Pregnancy, Birth, and Neonatal Care Practices in the Dominican Republic & Haiti

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The following information on pregnancy, birth, and neo-natal care practices in the Dominican Republic and Haiti was gathered from personal observations and experience and backed up by research.

The following information was gathered from personal observations and experience and backed up by research.


1. After a woman gives birth, she bathes by sitting in hot water every morning and evening for at least a month.

2. The caregiver squeezes the breasts and nipples of newborn babies and milk actually comes out. This is said to prevent the child from having body odor when he or she reaches adolescence. The scientific explanation behind why this milk is present is that newborn babies have high levels of the mother’s hormones through contact in the womb and breastfeeding. This actually causes them to lactate for a period of time. No formal research has been done to examine the effects of leaving this situation alone as opposed to squeezing the baby’s nipples and removing milk each day when bathing. There are no visible negative side effects caused by squeezing.

3. The caregiver massages the baby’s limbs and buttocks after bathing, pulling on the most exterior parts of limbs and then pushing as if locking them into place. This is said to shape the child’s body and give it tone.

4. When the baby is one month old, the caregiver begins to bathe him or her in cold water to build up resistance.

5. If a caregiver holds the baby too much, the baby will be slower in learning to sit up, crawl, and walk. Caregivers are encouraged to leave the baby on the ground. Those who are reluctant to do this are often criticized. Bumps and falls are seen as necessary milestones in the learning process.

Both Dominicans & Haitians

6. A newborn baby less than three months old should not be outside after late afternoon. The air at this time is dangerous and will cause the baby to become sick and agitated with darker bowel movements being one symptom. If a baby must be outside during this time, cover the body and head well.

7. One of the first liquids that should be introduced to newborn babies in addition to milk is a tea. This tea can be given in a bottle.

8. A certain necklace or bracelet should be put on babies to protect them spiritually from anyone that should wish them harm.


9. When a baby has the hiccups, the caregiver should cut a very small piece of cloth, moisten it with saliva, and stick it to the baby’s forehead. This will cause the hiccups to stop.

10. When one sees and interacts with a baby in any way, one should always say, “God bless him” or “God bless her.” People who don’t say this may have negative intentions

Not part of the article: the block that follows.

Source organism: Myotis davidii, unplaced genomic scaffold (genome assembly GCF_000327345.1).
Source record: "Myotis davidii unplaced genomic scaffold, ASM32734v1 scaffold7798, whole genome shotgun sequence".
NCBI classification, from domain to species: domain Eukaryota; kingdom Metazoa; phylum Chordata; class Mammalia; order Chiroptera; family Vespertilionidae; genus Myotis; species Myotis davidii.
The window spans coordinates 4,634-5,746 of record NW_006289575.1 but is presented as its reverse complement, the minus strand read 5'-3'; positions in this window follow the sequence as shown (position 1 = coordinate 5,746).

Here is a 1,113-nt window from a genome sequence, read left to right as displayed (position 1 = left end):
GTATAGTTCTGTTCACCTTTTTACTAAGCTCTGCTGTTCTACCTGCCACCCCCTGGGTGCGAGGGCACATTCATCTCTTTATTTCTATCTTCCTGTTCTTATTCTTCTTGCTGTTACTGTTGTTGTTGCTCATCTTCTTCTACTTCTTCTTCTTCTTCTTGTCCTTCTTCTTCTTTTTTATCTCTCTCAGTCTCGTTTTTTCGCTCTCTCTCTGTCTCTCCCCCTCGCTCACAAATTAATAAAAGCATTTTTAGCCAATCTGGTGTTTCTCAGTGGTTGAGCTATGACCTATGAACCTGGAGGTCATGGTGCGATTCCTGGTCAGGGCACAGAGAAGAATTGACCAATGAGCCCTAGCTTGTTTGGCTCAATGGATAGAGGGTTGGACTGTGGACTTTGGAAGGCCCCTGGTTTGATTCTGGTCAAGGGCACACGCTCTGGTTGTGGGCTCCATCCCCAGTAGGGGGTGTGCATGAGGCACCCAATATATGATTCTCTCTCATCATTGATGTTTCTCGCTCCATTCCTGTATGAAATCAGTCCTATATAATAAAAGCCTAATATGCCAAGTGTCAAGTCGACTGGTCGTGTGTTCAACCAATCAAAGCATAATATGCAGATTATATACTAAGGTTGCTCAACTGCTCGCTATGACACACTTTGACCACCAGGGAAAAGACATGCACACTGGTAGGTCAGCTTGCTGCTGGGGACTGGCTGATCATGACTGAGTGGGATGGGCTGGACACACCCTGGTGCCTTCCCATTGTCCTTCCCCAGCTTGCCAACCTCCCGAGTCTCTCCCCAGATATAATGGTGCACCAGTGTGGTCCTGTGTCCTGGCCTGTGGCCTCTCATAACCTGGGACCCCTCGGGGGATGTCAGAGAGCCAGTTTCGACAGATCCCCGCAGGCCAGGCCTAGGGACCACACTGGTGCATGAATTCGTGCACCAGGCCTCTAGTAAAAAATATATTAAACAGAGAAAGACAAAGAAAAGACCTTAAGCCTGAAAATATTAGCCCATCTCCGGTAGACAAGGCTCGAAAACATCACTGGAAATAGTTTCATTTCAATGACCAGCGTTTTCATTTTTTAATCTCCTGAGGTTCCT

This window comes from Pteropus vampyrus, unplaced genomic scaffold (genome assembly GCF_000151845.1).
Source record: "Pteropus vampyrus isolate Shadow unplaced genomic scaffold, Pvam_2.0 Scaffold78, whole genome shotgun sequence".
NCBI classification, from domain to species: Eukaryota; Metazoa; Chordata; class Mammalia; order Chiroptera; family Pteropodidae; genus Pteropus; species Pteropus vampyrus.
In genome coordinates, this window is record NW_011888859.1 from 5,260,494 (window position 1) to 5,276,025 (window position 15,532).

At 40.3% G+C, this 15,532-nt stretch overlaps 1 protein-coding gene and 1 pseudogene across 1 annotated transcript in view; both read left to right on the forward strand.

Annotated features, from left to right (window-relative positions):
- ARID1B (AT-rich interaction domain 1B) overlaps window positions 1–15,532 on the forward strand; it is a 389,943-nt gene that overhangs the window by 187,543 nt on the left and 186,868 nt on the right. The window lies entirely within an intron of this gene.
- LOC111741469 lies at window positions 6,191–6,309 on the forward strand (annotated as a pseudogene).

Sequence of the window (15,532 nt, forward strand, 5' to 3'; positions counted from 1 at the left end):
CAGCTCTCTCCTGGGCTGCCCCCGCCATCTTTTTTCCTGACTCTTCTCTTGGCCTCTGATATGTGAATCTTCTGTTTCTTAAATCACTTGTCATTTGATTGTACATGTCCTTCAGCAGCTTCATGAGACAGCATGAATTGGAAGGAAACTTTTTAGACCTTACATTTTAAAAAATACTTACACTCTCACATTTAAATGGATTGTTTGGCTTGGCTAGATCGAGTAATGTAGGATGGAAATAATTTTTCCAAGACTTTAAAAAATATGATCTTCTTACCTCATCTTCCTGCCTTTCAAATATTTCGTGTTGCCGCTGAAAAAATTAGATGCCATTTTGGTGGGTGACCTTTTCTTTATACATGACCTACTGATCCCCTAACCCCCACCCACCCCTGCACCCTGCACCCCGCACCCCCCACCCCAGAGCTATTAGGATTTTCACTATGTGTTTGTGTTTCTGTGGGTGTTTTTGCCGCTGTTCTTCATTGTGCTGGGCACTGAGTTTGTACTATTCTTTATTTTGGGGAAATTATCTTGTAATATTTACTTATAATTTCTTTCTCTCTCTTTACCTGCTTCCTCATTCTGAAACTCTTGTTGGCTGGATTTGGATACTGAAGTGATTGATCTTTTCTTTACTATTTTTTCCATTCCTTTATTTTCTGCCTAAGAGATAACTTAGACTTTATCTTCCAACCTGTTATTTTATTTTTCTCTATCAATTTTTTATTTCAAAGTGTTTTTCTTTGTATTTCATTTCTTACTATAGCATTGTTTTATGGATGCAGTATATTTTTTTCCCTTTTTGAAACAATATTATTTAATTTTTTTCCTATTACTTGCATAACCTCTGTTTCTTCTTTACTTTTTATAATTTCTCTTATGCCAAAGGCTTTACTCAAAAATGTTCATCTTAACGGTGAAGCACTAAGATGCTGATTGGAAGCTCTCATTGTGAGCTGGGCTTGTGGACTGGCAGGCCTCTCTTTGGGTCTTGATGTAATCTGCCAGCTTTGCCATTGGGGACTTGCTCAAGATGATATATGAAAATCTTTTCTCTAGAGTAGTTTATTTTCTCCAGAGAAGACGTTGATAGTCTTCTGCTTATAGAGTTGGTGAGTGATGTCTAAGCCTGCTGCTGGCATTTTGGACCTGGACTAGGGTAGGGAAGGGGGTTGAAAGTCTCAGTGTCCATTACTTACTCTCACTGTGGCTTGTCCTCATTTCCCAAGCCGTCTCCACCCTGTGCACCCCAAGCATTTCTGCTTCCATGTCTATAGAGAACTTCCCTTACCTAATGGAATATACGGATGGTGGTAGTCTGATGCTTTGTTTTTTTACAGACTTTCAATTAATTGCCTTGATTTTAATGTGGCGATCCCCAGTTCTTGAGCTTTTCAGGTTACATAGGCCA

In the Dominican Republic, c-sections are very popular. While many older women can testify to having given several vaginal births, women who give birth during current times generally have a high sense of fear toward vaginal birth and plan ahead for a c-section. Many doctors also are more comfortable with c-sections than vaginal birth and allow women to plan for unnecessary c-sections or default to a c-section after slight complications. Many women are told that they cannot give vaginal birth and report this after returning home from the hospital. The vertical cut is still common although it is known to be more likely to reopen. At public hospitals, horizontal cuts are performed unless a higher fee is paid for the lower transverse cut. Midwifery and home births basically do not exist.

      In Haiti, midwifery and home births are very common, especially in rural areas. Infant mortality rate is high (7.7%) as well as mother mortality rate at birth due to the lack of advanced medical care available to the poor. While many women are comfortable with home births assisted by a midwife, this practice has a risk factor due to the lack of options should serious complications arrive. In hospitals, there is no free service for emergency c-sections. Both mother and baby are often left to die when an emergency c-section is necessary and the funds needed to pay for the service are not available.

      Abortion is illegal and shunned in the Dominican Republic but there are doctors who secretly perform illegal abortions. Women also sometimes take abortive pills which abort the baby then can visit a public hospital to have remaining material cleaned out. In Haiti, both these two abortion practices are used as well. Additionally, a tea made with a plant that apparently contains an abortive chemical is given to mothers wishing to abort their unborn children. Many women die this way by drinking the wrong dosage or attempting to abort after the pregnancy is too advanced.

     There is a lack of sexual education taught in schools in both the Dominican Republic and Haiti.


About the Author

Caitlin McHale is director and co-founder of a non-profit organization called Project Esperanza which serves the Haitian immigrant population of Puerto Plata, Dominican Republic. Read more of her posts on her personal blog or at


Kristin Preve
Posted on Sep 6, 2011
Posted on Dec 13, 2010